12 consecutive games with an RBI by Ted Williams in 1942
I’m not a fan of streaks. I couldn’t care less about them. Well, that’s not entirely true. I think they’re cool from a statistical anomaly sort of thing. But, they’re not a sign of great athletic achievement. Nothing bugs me more than to see a hitting streak listed as the greatest feat of all time. It’s not an accomplishment. It’s a fluke of chance.
Streaks do have some merit as an example or description of a greater accomplishment. For instance, in 1942 Ted Williams played in 150 games, and drove in 137 runs. So, if you wanted to say, “Ted had so many RBI that year, he even had one in 12 straight games.” That would be fine. What you can’t say is, “Ted had a great RBI year, because he got one in 12 straight games.”
But, let’s look at this streak. It’s pretty amazing, really. I don’t know the breakdown of the RBI. Were they all home runs? RBI groundouts? Suicide squeezes? Assuming they weren’t all home runs, that’s quite a streak. In 12 straight games, Ted came up to the plate with an RBI chance. That seems like a lot, right there. Naturally, Ted took advantage of those opportunities. To drive in 137 runs, I’m guessing he took advantage of a lot of opportunities that year.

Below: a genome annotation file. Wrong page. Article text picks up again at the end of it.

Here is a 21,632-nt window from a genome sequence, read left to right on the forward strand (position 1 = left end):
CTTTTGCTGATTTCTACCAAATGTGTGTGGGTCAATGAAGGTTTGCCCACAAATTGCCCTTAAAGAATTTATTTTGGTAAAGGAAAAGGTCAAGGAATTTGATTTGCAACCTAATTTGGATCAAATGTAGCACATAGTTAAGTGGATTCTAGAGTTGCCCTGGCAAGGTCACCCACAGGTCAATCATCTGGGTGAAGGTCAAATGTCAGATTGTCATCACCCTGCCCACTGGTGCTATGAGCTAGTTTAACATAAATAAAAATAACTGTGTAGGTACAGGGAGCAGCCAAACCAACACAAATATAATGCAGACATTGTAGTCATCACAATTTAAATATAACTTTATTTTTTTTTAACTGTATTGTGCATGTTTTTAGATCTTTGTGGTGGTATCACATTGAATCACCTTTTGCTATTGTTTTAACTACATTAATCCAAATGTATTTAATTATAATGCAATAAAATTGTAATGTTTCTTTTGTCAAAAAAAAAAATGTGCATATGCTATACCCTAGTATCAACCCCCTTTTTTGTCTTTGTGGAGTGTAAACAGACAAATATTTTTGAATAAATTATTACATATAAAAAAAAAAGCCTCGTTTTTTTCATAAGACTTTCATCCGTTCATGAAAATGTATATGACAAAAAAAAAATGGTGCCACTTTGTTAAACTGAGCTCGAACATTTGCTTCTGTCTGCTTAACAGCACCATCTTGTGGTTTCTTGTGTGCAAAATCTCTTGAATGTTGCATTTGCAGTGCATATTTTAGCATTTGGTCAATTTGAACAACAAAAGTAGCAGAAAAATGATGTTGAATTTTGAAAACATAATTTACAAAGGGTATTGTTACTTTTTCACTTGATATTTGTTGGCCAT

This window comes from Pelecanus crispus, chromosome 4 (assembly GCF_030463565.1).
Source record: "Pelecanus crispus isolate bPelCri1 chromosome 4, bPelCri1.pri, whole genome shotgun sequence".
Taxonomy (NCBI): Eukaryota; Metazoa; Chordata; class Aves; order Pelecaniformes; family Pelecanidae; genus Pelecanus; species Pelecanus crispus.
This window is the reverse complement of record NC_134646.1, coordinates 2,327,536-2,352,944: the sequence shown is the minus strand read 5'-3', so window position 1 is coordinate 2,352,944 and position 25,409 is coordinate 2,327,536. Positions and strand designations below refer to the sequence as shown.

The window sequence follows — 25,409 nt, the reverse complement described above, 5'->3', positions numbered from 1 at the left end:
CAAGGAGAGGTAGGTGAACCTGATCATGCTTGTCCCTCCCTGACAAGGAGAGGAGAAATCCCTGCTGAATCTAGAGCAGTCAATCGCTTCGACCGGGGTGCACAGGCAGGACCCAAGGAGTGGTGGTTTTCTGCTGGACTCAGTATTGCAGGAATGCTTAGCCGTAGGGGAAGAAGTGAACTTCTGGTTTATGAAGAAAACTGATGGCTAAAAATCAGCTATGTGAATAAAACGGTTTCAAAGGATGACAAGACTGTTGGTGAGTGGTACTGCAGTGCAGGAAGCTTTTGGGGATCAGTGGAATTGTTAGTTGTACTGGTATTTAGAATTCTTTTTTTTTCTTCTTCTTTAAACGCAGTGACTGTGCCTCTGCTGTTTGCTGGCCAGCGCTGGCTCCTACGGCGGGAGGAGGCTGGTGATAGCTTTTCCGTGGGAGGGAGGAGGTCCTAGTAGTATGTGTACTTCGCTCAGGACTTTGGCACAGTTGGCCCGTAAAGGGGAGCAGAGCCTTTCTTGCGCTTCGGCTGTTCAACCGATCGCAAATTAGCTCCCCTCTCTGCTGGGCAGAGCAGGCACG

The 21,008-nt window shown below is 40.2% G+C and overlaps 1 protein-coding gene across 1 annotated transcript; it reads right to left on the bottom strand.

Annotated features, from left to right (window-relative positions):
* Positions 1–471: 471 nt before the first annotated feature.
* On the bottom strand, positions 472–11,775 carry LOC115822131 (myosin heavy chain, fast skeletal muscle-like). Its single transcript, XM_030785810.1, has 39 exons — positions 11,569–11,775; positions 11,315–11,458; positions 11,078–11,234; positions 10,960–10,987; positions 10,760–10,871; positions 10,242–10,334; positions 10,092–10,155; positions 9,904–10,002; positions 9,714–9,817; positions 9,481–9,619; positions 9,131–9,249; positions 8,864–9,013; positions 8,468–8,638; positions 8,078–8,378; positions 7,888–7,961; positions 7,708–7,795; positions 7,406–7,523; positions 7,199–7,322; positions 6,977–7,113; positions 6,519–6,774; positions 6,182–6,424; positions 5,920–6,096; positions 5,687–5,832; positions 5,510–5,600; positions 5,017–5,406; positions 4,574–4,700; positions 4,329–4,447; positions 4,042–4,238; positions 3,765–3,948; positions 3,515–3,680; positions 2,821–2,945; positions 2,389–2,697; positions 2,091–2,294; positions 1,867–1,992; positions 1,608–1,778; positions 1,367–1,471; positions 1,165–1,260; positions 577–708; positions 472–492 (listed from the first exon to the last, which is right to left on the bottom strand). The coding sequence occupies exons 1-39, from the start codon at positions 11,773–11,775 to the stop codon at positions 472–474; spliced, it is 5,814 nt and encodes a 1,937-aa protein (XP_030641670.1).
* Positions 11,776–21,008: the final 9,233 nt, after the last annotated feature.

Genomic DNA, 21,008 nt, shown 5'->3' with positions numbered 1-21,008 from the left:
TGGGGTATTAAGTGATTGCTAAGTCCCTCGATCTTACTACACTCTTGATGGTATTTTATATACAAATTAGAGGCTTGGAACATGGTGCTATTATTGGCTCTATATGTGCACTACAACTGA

It’s a streak that nobody on the Red Sox has matched since. That’s actually a little surprising. When you consider the number of runs the teams of the recent past have scored, you’d think there’d be a chance. Manny got to ten games once, but that’s as close as anyone’s gotten. Cool.
12 is for twelve consecutive games with an RBI by Ted Williams in 1942